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Old 04-03-2012, 03:06 PM   #1
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Alabama Sub Panel


Hello I have a few questions about Sub panel wiring.

I purchase a home here in Alabama that is about 2 years old. That has an external garage about 35 ft away with a sub panel service from the main house.

The current area I live in says that they use 2005 NEC Code standards and the house and garage were permited and passed code when built.

The wires connecting the sub panel runs from the main breaker box (50 amp breaker) through the house to an "outside disconnect" attached to the home about 50ft total from the main to the disconnect using Romex NM-B #6 awg 3 wire w/ground (ground is 10 awg). From the Disconnect it runs individual #6 THWN/THHN (Hot Hot Neu) and #10 THWN/THHN ground through PVC conduit to the detached garage sub panel. The ground and Neutral are not bonded at the sub panel only at the main like it should be.

Here are my concerns:

There does not seems to be a seperate ground rod for the detached garage, I am not sure if this was allowed in the 2005 NEC or not I am pretty sure it is required in the 2008 or newer. Was it required in the 2005 standard and/or should I install one?

If I do need to install a ground rod(s) should I install it at the disconnect attached to the house going to the sub (there is no main breaker in the sub panel the outside disconnect is its) or at the sub panel itself?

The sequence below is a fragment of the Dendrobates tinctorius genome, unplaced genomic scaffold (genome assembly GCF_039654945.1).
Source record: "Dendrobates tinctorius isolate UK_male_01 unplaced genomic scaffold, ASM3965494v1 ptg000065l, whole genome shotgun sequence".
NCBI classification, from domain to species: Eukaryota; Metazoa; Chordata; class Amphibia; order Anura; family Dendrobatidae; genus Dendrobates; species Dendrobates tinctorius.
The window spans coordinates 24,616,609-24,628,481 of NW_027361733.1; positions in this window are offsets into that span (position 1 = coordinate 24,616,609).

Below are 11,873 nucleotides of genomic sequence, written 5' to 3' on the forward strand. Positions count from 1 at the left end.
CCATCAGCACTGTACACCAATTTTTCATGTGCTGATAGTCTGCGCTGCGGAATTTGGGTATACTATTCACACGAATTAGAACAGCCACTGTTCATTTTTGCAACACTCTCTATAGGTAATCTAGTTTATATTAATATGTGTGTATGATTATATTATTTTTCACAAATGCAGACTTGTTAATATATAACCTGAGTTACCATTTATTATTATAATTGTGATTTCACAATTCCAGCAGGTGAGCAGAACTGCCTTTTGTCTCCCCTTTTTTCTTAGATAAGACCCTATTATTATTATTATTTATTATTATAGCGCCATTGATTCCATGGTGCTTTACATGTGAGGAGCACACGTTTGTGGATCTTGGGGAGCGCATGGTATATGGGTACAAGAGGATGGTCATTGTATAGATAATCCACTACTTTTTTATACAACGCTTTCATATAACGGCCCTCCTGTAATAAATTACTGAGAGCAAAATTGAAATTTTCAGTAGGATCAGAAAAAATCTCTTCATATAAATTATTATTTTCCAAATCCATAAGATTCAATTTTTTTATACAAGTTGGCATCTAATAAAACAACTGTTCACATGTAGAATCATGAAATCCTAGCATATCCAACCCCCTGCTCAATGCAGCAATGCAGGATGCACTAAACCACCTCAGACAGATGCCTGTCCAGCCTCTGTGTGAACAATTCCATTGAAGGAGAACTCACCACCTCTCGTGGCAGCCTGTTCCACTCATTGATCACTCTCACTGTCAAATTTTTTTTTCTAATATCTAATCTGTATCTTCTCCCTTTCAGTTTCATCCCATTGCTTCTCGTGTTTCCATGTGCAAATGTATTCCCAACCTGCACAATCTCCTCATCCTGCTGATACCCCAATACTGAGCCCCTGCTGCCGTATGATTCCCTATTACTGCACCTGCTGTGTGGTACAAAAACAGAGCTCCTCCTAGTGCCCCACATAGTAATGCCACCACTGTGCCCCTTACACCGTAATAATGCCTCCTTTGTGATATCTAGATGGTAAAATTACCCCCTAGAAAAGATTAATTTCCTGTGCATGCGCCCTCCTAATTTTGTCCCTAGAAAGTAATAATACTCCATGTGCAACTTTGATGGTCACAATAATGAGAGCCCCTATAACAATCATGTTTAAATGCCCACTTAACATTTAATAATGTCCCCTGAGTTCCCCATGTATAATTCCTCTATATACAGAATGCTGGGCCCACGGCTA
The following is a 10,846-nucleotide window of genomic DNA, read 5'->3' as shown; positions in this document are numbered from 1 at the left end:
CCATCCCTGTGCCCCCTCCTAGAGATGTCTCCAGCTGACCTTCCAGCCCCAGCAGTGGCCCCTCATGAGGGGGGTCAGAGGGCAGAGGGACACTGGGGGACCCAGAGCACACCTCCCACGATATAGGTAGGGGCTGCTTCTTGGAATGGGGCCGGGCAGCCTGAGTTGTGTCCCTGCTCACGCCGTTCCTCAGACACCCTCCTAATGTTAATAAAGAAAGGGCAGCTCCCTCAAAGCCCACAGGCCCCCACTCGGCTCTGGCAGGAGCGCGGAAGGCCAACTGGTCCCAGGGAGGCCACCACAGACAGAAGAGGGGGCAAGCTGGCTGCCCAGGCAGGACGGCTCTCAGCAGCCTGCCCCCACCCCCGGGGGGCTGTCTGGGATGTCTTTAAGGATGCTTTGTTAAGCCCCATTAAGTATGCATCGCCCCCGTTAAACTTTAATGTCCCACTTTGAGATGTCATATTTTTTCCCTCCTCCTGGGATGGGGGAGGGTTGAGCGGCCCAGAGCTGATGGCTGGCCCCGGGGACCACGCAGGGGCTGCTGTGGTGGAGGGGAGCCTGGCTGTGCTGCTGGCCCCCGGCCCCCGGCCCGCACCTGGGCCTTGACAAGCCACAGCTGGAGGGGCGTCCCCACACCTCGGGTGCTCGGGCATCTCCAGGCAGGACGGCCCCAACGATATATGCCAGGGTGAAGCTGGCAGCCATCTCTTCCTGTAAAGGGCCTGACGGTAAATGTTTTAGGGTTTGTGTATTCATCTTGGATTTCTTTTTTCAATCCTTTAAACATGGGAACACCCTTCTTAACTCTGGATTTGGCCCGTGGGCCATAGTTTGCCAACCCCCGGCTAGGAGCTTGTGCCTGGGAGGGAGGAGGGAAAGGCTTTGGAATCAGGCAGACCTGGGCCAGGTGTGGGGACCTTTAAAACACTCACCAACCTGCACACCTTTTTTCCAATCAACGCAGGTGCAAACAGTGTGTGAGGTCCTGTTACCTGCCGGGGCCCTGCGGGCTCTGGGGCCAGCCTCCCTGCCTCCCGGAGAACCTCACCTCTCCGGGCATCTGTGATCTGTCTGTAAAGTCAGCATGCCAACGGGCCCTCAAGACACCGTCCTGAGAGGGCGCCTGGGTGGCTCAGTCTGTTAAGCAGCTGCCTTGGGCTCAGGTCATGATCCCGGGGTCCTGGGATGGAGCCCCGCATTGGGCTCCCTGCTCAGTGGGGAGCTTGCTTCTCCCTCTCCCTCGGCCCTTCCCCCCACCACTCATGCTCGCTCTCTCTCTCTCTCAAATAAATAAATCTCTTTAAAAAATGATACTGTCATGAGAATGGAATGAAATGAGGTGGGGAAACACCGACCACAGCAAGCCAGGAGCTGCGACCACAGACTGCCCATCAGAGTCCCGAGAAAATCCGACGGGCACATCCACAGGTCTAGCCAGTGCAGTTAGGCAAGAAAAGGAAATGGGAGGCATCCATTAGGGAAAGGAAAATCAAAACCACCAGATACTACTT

If I install the ground rod(s) I think I am suppose to use #6 awg bare or THWN wire to the sub panel ground. However doesn't that also mean with the current wiring that I would then have a second ground rod connected to the main house that is running through only the 10 awg ground sub feed wire almost 100 ft. Will this be an issue? Do I need to run a seperate #6 all the way back to the main breaker box to insure the main house does not have a second ground running through just a 10 awg wire and then code requires the ground be in the same channel so if I do need to run a #6 all the way back that would make the current Romex NM-B #6-3wG in the house invalid? Or is the #6 going to the sub plus the #10 feeding back to the main OK?

Thanks for any input

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Old 04-03-2012, 03:59 PM   #2
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Alabama Sub Panel


the current setup looks to be OK from the Main to the Sub panels.
i would think you need to add a grounding rod at the garage tho.
#6 with 10 ground is OK, so no need to re-run it.

add #6 copper-clad ground wire from the sub panel grounding bar to the rod/s and back again.

lets see what others have to say about this

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Old 04-03-2012, 04:12 PM   #3
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Last edited by jbfan; 04-04-2012 at 11:18 AM. Reason: wrong info!
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Old 04-04-2012, 08:38 AM   #4
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Thank you all for your help.
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Old 04-04-2012, 08:47 AM   #5
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Ground rods were not required at the garage in 05.
Was this a local thing?
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Old 04-04-2012, 10:38 AM   #6
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Ground rods were not required at the garage in 05.